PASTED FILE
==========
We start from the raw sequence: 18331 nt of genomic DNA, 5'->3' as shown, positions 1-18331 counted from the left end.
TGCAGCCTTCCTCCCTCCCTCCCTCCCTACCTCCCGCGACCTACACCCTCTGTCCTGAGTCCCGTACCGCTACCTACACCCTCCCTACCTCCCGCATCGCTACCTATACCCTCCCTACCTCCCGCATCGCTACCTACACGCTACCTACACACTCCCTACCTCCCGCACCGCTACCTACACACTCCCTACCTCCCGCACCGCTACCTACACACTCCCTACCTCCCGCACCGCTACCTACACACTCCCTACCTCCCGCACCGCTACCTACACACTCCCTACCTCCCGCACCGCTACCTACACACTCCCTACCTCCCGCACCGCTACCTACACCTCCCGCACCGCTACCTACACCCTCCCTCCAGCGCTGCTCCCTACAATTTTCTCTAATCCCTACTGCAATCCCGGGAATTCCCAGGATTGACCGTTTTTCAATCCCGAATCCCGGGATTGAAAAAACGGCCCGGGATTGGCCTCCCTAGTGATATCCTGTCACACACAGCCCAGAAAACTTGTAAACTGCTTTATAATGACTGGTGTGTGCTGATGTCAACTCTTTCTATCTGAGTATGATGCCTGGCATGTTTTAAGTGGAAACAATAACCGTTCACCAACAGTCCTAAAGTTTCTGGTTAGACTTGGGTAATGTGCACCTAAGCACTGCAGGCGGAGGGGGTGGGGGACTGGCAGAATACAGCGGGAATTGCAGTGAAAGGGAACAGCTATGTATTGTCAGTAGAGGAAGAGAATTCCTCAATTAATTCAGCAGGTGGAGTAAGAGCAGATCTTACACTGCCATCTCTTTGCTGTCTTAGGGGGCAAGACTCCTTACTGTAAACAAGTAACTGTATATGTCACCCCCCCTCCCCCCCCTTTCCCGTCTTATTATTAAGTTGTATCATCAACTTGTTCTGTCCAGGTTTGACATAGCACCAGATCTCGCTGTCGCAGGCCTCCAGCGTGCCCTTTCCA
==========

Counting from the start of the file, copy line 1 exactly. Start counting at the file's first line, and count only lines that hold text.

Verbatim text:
We start from the raw sequence: 18331 nt of genomic DNA, 5'->3' as shown, positions 1-18331 counted from the left end.